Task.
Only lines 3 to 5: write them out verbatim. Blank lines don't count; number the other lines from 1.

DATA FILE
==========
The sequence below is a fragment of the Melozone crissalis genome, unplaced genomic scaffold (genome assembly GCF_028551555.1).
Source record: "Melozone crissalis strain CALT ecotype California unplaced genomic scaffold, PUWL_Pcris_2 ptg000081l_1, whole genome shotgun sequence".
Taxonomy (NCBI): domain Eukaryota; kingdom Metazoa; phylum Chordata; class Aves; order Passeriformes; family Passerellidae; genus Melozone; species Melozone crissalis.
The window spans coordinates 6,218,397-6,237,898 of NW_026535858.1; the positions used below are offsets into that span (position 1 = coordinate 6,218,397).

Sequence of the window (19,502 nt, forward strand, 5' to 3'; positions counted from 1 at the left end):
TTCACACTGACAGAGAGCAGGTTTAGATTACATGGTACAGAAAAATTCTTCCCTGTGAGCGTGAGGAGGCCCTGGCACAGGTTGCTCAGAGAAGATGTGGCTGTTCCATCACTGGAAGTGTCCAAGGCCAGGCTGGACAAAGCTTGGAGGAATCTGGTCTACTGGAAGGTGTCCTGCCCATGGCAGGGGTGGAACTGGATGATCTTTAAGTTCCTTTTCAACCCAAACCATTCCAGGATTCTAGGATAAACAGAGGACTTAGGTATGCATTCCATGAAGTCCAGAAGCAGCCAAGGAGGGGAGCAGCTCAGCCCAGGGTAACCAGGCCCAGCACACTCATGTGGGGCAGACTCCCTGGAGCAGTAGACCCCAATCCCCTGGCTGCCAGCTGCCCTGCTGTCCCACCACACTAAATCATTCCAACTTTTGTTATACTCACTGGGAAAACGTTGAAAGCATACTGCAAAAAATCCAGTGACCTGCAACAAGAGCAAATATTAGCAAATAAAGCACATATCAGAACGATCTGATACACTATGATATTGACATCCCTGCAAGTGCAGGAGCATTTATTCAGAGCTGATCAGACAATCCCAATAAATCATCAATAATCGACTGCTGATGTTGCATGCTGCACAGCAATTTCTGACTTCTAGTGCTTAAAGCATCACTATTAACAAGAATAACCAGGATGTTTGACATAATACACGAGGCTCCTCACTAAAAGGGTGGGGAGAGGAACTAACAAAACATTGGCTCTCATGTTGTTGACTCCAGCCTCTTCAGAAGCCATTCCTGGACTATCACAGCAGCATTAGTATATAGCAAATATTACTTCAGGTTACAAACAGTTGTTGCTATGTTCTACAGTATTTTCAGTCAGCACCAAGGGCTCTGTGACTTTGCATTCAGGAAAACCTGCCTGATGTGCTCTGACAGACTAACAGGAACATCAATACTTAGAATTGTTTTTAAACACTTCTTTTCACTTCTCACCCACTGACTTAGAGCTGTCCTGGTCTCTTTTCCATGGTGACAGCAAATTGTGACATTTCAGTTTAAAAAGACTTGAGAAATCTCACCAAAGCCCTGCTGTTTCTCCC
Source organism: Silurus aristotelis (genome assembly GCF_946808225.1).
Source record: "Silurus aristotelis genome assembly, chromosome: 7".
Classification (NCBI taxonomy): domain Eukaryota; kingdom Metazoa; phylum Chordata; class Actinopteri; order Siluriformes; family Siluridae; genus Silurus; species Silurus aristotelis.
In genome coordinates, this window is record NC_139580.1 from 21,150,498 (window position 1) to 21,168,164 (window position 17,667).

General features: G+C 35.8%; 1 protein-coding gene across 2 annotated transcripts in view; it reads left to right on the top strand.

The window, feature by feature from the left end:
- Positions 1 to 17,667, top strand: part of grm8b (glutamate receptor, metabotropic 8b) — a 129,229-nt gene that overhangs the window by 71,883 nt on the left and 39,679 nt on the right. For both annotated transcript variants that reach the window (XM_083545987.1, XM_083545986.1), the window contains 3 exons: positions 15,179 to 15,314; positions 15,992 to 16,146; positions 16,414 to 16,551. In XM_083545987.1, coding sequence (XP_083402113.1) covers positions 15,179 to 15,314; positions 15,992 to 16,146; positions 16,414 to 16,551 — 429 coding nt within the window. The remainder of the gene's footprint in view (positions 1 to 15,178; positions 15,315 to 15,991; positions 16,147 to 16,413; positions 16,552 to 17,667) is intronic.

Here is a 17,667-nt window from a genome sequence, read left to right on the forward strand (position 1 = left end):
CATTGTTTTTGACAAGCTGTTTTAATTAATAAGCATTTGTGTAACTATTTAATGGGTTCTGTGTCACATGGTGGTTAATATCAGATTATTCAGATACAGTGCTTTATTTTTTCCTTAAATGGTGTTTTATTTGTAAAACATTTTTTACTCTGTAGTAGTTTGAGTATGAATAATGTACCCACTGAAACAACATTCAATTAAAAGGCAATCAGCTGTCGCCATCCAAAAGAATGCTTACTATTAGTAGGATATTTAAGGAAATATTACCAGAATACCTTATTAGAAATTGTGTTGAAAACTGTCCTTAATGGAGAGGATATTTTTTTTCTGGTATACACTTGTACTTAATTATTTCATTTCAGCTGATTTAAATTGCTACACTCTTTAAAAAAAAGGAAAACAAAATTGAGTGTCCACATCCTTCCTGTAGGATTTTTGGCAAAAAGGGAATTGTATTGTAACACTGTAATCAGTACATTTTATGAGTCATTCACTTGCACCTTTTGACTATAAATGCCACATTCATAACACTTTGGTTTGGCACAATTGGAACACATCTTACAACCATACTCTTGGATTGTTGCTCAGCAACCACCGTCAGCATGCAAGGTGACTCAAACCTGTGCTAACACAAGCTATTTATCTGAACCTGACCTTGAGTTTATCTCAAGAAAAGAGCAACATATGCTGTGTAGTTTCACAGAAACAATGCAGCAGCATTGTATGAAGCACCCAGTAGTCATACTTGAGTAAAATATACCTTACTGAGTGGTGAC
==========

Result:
Taxonomy (NCBI): domain Eukaryota; kingdom Metazoa; phylum Chordata; class Aves; order Passeriformes; family Passerellidae; genus Melozone; species Melozone crissalis.
The window spans coordinates 6,218,397-6,237,898 of NW_026535858.1; the positions used below are offsets into that span (position 1 = coordinate 6,218,397).

Sequence of the window (19,502 nt, forward strand, 5' to 3'; positions counted from 1 at the left end):